Have you ever had a busy emergency department? Have you ever had a patient with a fracture that you needed to sedate and you wish you didn't have to? Well, wish no further and do a nerve block. This week we're going to talk about a case where bedside forearm nerve blocks were used to quickly disposition a patient home. Enjoy!
Due to the gap between posts as of late, I wanted to do a high-yield/short topic. I've been increasingly using a trans-abdominal linear probe in early pregnancy, and have been avoiding unneccessary trans-vaginal scans. This is good for patient satisfaction and for increasing patient throughput. Take a look and let me know what you think!
Greetings from Ireland! I just got into the airport in Dublin and am waiting for @ultrasoundjelly to land so we can go to our hotel for SMACCdub (The most amazing worldwide conference I've ever been to). In the meantime, check out this podcast.
So you've heard about how awesome bedside echo is and how it can be used to quickly and accurately diagnose life threatening pathology, but you're not sure how to actually get those views. Check out this video for some tips on how to optimize your echo views and save a life.
Continuing on my latest nerve block binge, I'll be talking about the amazing supraclavicular brachial plexus nerve block. This block, if performed correctly, gives anesthesia to the arm from the level of the lower part of the deltoid to the fingertips. Think about using this block for complex lacerations, fractures, abscesses, or any other painful condition.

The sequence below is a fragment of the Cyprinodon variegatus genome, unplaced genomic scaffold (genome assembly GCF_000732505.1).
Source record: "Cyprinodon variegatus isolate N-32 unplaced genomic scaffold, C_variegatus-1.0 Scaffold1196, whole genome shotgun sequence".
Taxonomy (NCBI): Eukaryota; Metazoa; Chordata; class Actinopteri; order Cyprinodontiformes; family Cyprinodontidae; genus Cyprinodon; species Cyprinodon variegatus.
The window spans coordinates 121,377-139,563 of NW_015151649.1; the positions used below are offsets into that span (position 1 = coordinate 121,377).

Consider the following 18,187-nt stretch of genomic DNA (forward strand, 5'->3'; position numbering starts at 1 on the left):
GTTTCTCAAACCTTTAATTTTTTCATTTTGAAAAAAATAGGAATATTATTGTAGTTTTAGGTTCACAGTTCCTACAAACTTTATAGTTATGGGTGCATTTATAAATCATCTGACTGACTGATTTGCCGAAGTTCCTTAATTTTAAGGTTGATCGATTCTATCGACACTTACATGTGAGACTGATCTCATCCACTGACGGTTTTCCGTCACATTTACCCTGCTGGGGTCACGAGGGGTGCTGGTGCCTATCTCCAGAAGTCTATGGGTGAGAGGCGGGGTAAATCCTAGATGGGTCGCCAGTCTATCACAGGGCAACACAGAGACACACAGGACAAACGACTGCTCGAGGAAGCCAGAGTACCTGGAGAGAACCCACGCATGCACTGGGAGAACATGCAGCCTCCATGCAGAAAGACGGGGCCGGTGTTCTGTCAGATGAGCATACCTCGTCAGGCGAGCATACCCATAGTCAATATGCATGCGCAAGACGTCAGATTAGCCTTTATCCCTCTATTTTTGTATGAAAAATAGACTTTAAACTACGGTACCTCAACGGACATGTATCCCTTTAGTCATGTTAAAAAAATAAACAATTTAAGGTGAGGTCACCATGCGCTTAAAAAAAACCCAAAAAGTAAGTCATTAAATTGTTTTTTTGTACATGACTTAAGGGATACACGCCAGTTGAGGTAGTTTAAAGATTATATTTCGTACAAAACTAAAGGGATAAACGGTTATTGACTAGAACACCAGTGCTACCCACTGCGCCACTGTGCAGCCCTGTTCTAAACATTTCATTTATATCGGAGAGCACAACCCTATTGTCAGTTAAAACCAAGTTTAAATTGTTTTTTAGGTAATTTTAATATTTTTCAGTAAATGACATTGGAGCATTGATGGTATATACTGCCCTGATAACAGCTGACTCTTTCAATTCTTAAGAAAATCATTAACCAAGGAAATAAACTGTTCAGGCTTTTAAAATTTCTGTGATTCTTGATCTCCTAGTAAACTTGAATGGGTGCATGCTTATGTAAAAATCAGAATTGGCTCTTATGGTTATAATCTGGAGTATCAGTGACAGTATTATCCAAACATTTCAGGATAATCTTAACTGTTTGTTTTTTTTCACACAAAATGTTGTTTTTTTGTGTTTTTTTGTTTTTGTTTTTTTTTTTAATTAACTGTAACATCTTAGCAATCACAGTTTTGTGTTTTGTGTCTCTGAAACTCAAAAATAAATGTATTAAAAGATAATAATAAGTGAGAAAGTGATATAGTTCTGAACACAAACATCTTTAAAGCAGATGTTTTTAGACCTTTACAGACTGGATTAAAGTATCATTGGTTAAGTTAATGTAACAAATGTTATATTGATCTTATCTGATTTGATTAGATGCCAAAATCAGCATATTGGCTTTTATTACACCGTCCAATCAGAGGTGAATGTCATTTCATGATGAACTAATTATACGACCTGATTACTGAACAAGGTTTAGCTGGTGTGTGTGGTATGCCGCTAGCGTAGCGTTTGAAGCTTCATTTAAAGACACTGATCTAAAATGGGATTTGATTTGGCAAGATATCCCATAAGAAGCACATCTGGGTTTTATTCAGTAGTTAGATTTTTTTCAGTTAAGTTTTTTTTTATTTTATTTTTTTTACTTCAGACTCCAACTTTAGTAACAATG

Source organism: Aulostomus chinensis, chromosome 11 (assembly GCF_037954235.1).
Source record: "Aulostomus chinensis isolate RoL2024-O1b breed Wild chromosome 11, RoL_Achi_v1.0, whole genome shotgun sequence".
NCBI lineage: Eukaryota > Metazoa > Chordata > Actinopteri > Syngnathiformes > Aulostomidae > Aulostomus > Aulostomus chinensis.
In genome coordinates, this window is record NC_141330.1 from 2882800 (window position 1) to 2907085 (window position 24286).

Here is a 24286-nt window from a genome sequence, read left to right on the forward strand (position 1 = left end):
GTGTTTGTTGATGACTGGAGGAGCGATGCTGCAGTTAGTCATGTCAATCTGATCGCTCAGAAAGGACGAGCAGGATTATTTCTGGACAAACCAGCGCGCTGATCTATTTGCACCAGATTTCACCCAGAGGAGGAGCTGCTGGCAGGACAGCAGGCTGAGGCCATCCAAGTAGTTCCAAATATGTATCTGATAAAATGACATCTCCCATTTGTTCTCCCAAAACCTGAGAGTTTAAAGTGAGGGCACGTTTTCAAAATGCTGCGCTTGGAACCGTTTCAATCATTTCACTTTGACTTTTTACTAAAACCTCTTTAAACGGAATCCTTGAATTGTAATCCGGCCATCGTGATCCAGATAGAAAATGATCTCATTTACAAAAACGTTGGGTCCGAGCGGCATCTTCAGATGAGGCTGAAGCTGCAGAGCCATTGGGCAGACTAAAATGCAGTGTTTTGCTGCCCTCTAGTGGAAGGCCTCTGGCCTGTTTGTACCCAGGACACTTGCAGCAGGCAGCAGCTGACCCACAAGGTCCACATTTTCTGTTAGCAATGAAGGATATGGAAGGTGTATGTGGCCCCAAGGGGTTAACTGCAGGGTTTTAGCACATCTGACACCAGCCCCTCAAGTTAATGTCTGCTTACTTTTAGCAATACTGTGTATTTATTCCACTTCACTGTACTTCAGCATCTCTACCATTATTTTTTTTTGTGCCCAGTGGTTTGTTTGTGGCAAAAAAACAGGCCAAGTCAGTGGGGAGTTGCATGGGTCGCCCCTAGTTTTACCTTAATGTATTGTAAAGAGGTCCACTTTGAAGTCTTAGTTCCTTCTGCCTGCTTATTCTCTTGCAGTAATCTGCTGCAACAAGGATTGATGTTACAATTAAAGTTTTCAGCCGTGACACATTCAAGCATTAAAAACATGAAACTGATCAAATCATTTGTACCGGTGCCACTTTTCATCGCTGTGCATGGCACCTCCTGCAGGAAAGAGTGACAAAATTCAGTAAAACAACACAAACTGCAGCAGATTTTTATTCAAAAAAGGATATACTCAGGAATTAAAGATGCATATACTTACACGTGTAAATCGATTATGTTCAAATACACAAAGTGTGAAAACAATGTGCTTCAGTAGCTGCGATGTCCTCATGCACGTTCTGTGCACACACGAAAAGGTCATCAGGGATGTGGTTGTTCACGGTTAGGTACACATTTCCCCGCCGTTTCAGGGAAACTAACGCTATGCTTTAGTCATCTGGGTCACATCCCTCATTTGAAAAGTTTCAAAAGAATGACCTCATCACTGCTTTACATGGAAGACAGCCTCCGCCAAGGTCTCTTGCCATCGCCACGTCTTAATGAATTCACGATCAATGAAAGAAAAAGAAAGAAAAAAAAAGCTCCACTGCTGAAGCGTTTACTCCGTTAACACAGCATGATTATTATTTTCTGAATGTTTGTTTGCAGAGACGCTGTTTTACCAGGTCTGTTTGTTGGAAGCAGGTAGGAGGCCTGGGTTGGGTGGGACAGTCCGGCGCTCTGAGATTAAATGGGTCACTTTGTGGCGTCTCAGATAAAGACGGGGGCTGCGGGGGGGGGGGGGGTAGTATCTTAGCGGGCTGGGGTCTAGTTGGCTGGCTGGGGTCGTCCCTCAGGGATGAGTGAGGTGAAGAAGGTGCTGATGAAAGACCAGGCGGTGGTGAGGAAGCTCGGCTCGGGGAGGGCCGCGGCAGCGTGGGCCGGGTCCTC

I'm passionate about pain control, and also passionate about how dangerous narcotics are. I've been doing more and more of these nerve blocks and have found that the amount of narcotics I need to give for nerve-block amenable injuries/diseases dramatically decrease when I inject some lidocaine around that nerve. Learn how to do a median nerve block with this video:
Air bronchograms are something that many of us, even if we don't know ultrasound, have heard before. They refer to a consolidated lung that surrounds small airways. This finding can easily be seen on ultrasound and is highly specific for pneumonia. Learn the difference between a dynamic air bronchogram and a static air bronchogram with this video:
- A dynamic sign of alveolar consolidation in bedside ultrasonography: Air bronchogram.
- Lung ultrasound is an accurate diagnostic tool for the diagnosis of pneumonia in the emergency department.
- The dynamic sonographic air bronchogram: a simple and immediate bedside diagnosis of alveolar consolidation in severe respiratory failure
- The dynamic air bronchogram. A lung ultrasound sign of alveolar consolidation ruling out atelectasis